Hands-On Learning

A model wooden truss bridge is balanced between two chairs with weight suspended beneath it.
WSU’s Engineering 120 course gives students a hands-on introduction to engineering.

One by one the freshmen students test makeshift prosthetic hands.

Some are made of chop sticks, rubber bands, plastic spoons, or a tin can. Others are beautifully crafted cardboard cutouts with ligament-like strings that approximate the movement of a real hand.

Some hands handily pick up the required grain of rice or cup of water while others don’t do anything right. Some students focus determinedly on the tiny rice grain while others nearby are giggling nervously.

Welcome to real hands-on learning in WSU’s introductory engineering course, Innovation in Design.

A student picks up a cup using a prosthetic hand made of cardboard and drawstring.
Freshmen students test their prosthetic hand designs.

This year, more than 200 mostly engineering students are taking the introductory course – the only engineering course of their freshman year. Since the course was re-envisioned four years ago, the retention rate of students continuing on in engineering programs to their sophomore year has increased significantly. The course is taught by Professor Renee Petersen and Olivia Reynolds, a Ph.D. student in the Gene and Linda Voiland School of Chemical Engineering and Bioengineering.

The course was revamped with the aim of keeping more students in engineering and helping them be more successful as they move through their undergraduate years. As part of the course, the instructors purposefully and methodically introduce students to the very factors that have been shown to keep students in engineering. Among some of the critically important activities for success, students meet with upperclassmen who participate in activities outside the classroom, such as engineering clubs and internships. They learn about participating in undergraduate research and are taught about important college resources, such as the tutoring and career services centers.

“Those are the things that if students get involved in, they’re less likely to drop out,” said Petersen. “As their courses get harder, they will have friends who support them.”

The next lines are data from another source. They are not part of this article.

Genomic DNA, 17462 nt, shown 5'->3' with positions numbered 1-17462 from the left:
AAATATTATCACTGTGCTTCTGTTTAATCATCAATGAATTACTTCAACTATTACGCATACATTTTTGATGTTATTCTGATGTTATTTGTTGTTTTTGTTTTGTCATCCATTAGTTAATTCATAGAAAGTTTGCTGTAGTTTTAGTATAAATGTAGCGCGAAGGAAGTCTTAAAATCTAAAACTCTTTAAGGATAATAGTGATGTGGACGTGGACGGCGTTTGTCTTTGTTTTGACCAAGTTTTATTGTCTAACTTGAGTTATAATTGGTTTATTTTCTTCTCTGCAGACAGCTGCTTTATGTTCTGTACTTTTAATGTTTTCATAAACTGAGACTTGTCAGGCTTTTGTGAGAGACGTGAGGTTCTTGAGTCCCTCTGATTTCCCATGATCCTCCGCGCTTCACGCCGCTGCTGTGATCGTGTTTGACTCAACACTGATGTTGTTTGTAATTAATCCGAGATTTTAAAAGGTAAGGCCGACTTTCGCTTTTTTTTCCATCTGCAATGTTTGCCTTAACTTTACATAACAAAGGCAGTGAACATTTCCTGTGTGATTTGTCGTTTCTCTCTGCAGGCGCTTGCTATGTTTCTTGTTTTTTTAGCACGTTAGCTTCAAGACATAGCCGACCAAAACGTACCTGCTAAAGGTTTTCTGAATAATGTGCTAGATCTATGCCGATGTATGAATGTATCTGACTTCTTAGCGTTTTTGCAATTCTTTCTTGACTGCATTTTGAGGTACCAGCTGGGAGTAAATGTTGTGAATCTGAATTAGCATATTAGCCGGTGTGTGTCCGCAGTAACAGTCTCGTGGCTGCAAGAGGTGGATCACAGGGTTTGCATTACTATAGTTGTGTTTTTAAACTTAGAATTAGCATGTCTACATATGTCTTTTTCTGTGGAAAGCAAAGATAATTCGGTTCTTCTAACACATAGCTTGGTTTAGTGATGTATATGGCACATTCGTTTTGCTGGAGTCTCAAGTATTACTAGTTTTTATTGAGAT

A model bridge is balanced between two barstools with a bucket hanging from it.
Students test the strength of their wooden truss bridge.

In the weekly labs, the students also do plenty of hands-on work – as a team and individually. Besides the prosthetic hand, they also build and test a wooden truss bridge, a rubber-band powered car, and a six-foot tall paper tower that has to hold a pound of butter.  In addition, they give three group oral presentations about their designs, write a report and present about an engineering grand challenge, and complete lab activities on engineering concepts such as circuits, pump performance, beam deflection, and simple water filtration.

In the weekly lecture, students receive an introduction to each of the engineering disciplines with visitors who are professionals in the field. They also learn about soft skills such as how to prepare a resume, prepare an effective PowerPoint presentation, or write an engineering research paper.

Each lab section also includes peer mentors, upperclassmen who are available to answer students’ questions and work with them. Research shows that peer mentoring is one of the top factors contributing to student success in engineering, Petersen said.

Last year, during a year of online classes, Engineering 120 provided welcome relief from lectures on Zoom, said Reynolds.

“Some of our students said that this was the only hands-on thing they got to do in their classes,” she said. “They liked being off the computer.”

The projects are meant to require a minimum amount of expense from scrounged materials – with a maximum amount of imagination. So, for instance, one student used a carrot for the body of their car.

“We give them no other instruction,” Petersen said. “It’s innovation in design, and they’re definitely innovating.”